The 'documented disaster' of and 6 more thoughts from President Obama

In an interview with Fast Company, President Barack Obama discussed technology in the federal government, including its problems and potential solutions.

Here are six key thoughts from President Obama on the state of technology in the country.

On the federal government approaching technology like a startup: "If you think of a startup, you figure out, "Is there something big enough that is worthwhile doing? How do you get the best people on board? How are you going to make sure that you're serving your customer out there well?" What we've tried to do with the U.S. digital team — and our whole conception of technology generally — is to identify some big projects that will impact a lot of people.

Because of this upgrade in technology, in delivery systems, in data…x million people are getting their veterans benefits faster. Or x hundreds of thousands of people are getting their green cards processed more efficiently. Or x thousands of small businesses are having their loans processed more effectively."

On the impetus for enhancing federal technology initiatives: "With all the crises we were dealing with — the economy collapsing, the auto industry on the verge of collapse, winding down wars — [emphasis on technology and IT] did not get the kind of laser-focused attention until, which was a well-documented disaster, but ended up anyways being the catalyst for us saying, 'Okay, we have to completely revamp how we do things.'"

On bringing private sector talent to the public sector: "If we are able through the U.S. digital team to recruit a baseline of talent and create a pipeline — on a regular basis, top technology folks are cycling in for a one- or two-year stint, making a difference and improving the lives of veterans or improving our education system, or just making sure that social security network is operating efficiently. And if we build that culture of service, then, what I do believe will happen is the government as a whole will start thinking about its relationship to citizens differently."

On balancing essential government duties and innovation: "Societies where there is no effective functioning government don't do very well. Societies where government is all-consuming and quashes the private sector, they don't do very well either. What you want is a partnership between a robust market-based system where people are innovating, and it's dynamic, and things are moving fast, but you also want a government that makes sure roads are built and schools are teaching the next generation what they need to know.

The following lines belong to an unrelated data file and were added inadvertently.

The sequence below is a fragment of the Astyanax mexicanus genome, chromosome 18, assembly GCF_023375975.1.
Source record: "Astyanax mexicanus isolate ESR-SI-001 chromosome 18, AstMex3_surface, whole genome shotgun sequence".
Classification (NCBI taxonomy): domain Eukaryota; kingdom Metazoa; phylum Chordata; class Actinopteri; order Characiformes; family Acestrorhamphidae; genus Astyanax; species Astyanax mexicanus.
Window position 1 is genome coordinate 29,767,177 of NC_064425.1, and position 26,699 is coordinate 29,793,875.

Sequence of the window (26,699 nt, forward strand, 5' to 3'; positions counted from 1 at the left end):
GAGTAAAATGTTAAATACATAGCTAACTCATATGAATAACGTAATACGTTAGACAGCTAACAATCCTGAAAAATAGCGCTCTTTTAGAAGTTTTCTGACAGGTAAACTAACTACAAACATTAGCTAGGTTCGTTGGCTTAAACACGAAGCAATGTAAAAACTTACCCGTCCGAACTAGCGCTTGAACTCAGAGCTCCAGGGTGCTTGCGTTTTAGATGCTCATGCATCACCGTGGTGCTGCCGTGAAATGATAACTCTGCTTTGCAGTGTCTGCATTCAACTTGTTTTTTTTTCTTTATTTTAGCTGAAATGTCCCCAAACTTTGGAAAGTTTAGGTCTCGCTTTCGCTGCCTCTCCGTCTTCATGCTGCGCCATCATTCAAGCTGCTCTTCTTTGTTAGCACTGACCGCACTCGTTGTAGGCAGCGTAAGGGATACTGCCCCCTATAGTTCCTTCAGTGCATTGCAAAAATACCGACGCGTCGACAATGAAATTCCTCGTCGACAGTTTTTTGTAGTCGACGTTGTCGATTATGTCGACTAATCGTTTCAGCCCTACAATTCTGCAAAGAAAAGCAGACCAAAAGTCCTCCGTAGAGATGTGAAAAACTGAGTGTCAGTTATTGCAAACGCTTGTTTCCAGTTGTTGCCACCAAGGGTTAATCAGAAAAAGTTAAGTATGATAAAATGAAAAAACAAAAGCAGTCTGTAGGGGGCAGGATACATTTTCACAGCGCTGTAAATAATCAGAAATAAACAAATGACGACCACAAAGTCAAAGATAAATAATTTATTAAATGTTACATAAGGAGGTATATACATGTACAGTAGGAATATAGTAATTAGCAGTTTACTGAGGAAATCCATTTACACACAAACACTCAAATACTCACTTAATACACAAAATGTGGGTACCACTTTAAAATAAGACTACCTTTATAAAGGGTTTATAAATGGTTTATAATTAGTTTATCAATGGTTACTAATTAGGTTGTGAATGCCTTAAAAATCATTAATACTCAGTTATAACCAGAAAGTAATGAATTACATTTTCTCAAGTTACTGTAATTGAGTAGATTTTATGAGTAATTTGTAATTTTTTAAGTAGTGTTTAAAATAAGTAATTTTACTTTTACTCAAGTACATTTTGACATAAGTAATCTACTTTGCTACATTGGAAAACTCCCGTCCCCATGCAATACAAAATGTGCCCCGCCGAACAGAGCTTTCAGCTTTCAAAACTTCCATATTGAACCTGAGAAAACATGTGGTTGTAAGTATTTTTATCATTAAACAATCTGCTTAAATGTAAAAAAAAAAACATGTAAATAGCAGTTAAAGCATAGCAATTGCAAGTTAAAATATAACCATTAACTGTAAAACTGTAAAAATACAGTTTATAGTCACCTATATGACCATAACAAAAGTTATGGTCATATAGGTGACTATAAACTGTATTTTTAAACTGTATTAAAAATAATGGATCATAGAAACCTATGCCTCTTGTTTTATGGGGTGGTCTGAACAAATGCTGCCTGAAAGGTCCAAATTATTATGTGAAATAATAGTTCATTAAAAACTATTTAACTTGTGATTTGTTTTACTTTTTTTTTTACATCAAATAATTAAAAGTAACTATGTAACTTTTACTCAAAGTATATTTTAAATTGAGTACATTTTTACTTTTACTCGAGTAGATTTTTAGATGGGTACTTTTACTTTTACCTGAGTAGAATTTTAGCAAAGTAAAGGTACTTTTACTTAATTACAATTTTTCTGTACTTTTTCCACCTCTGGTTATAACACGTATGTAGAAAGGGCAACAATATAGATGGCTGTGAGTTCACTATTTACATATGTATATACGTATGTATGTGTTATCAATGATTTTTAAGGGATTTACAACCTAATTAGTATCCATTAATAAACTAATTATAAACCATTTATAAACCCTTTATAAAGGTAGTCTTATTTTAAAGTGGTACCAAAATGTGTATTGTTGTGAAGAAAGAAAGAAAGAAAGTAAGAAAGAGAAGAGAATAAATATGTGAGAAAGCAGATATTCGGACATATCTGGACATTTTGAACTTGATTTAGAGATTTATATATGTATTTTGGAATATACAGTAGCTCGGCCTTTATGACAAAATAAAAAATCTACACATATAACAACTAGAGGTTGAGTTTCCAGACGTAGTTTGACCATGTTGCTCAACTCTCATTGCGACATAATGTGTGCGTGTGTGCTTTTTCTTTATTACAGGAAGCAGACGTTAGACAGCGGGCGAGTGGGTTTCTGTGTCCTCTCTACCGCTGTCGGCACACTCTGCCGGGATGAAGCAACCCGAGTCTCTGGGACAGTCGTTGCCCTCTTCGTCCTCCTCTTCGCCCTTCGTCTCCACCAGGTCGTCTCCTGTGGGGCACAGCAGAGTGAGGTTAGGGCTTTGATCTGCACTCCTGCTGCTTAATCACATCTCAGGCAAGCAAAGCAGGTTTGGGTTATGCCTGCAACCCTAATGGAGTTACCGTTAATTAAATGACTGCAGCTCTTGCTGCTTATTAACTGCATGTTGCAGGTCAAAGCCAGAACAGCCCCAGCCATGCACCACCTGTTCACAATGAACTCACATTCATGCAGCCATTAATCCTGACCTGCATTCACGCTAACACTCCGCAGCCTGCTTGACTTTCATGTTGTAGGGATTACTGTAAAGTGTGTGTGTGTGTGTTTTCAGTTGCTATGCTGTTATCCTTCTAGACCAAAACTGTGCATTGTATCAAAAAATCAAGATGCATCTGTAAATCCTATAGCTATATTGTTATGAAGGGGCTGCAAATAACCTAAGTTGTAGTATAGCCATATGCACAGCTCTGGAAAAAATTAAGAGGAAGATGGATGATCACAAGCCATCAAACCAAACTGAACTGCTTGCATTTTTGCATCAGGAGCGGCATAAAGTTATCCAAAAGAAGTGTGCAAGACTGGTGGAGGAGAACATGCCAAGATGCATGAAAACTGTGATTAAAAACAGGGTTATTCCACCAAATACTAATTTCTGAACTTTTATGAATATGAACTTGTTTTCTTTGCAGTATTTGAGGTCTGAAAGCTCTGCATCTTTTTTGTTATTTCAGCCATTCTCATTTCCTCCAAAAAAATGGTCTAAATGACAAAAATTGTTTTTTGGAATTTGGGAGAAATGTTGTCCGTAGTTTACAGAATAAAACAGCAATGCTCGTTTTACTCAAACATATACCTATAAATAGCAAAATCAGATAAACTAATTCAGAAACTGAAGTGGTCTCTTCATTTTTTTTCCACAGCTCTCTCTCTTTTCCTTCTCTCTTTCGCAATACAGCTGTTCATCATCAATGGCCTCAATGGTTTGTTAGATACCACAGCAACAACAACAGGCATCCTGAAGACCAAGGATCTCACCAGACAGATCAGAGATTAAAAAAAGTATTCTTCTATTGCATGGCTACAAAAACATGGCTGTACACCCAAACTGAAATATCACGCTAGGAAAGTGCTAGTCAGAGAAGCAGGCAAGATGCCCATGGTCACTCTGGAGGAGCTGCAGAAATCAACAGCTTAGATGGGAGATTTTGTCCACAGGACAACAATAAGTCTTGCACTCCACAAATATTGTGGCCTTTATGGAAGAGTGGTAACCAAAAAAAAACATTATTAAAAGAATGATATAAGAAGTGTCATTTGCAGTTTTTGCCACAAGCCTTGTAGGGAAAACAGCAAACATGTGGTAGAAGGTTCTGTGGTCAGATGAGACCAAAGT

Our private sector thrives because we historically have had a very effective government. Now, over the last several years that has become more ossified and stuck. And it hasn't kept pace with changes in technology. And part of what we're doing here is to yank government — upgrade it, patch it and ultimately transform it so that it is responsive and can interface with this new private sector in a much more effective way."

On how traditional thinking flubbed "Part of the problem with was not that we didn't have a lot of hardworking people paying attention to it, but traditionally the way you purchase IT services, software, and programs is by using the same procurement rules and specification rules that were created in the 1930s…What we know is, the best designs and best programs are iterative: You start out with, 'What do you want to accomplish?' The team starts to brainstorm and think about it, and ultimately you come up with something and you test it. And that's not how we did"

On connecting citizens to government through policy: "In our policy making, we're trying to make sure that insights and knowledge coming out of tech are informing how we think about regulations, how we think about opportunities to solve big challenges. But there is a third part of this. And that is: How do people engage and relate to their government? You know, our constitutional design is remarkable; it has lasted for many years. But it's no secret that many people feel alienated and distant from government. And I think the opportunities for us to think about how tech can empower citizens and make them feel ownership for their government is really important."

To read the full interview, click here.

More articles on health IT:

Epic's Judy Faulkner pledges 99% of her wealth to philanthropy
7 recent vendor contracts, go-lives
Push and pull: How Kaiser Permanente is bringing innovation to scale

© Copyright ASC COMMUNICATIONS 2019. Interested in LINKING to or REPRINTING this content? View our policies by clicking here.


Top 40 Articles from the Past 6 Months